B You have to decide whether the inequality being described is a moral problem for you or, otherwise a political issue. (I, for one, would not lose sleep over the increased poverty of the stock exchange players in my fictitious example above. As for the lady typists, I am sorry but I can’t be held responsible for people who live under a rock on purpose.)

Naively blatant misrepresentations

A hostile liberal commenter on this blog once said the following:

“Extreme poverty in the United States, meaning households living on less than $2 per day before government benefits, doubled from 1996 to 1.5 million households in 2011, including 2.8 million children.”

That was a rebuttal of my assertion that there had been general (average) income growth.

Two problems: first, I doubt there are any American “households” of more than one person that lives on less than $2 /day. If there were then, they must all be dead now, from starvation. I think someone stretched the truth a little by choosing a misleading word. Of maybe here is an explanation. The commenter alleged fact will provide it, I hope.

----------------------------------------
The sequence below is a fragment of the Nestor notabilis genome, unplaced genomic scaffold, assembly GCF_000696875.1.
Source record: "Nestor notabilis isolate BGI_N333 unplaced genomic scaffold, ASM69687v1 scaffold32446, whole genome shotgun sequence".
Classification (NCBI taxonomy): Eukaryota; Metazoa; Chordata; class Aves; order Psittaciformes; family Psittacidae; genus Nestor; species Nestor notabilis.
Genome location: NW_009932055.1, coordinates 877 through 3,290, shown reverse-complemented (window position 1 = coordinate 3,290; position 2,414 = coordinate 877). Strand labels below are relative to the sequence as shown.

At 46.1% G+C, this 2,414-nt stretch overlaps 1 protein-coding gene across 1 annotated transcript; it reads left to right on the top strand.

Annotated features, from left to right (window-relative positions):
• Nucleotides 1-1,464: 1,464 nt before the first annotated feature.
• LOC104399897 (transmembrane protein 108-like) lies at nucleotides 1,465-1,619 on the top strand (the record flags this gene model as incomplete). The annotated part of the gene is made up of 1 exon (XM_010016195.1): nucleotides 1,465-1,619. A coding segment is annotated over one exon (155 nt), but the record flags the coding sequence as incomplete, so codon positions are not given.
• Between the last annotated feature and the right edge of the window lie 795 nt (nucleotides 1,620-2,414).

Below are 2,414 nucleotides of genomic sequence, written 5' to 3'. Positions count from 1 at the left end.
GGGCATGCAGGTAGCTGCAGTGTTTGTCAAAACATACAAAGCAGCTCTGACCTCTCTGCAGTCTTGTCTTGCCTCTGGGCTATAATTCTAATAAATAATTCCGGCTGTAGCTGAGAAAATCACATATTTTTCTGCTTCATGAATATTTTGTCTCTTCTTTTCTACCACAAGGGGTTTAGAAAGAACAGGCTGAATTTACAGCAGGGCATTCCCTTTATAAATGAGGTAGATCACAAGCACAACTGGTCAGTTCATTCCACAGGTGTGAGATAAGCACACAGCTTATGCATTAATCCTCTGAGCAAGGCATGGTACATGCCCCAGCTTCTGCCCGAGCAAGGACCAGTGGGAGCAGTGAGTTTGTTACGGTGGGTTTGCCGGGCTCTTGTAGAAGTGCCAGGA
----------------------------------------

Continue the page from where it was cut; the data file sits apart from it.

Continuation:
Second, and more importantly, as far as real income is concerned, government benefits (“welfare”) matter a great deal. Including food stamps, they can easily triple the pitiful amount of $2 a day mentioned. That would mean that a person (not a multiple person- household ) would live on $1080 a month. I doubt free medical care, available through Medicaid, is included in the $2/day. I wonder what else is included in “government benefits.”

The author of the statement above is trying to mislead us in a crude way. I would be eager to discuss the drawbacks of income received as benefits in- instead of income earned. As a conservative, I also prefer the second to the first. Yet, income is income whatever its source, including government benefits.

The $2/day mention is intended for our guts, not for our brains. Again, this is crude deception.

Pay attention to what the other guy asserts sincerely about economic growth.

Often, it implies pretty much the reverse of what he intends. In an October 2013 discussion on this blog about alleged increasing poverty in the US, asked the following rhetorical question:

“Or have Americans’ standard of living only improved as the gap [between other countries and the US] closed?“

I meant to smite the other guy because the American standard of living has only increased, in general, as we have seen (in Part One of this essay posted). A habitual liberal commenter on my blog had flung this in my face:

“….Since 1975, practically all the gains in household income have gone to the top 20% of households…” (posted 10/23/13)

(He means in the US. And that’s from a source I am not sure the commenter identified but I believe it exists.)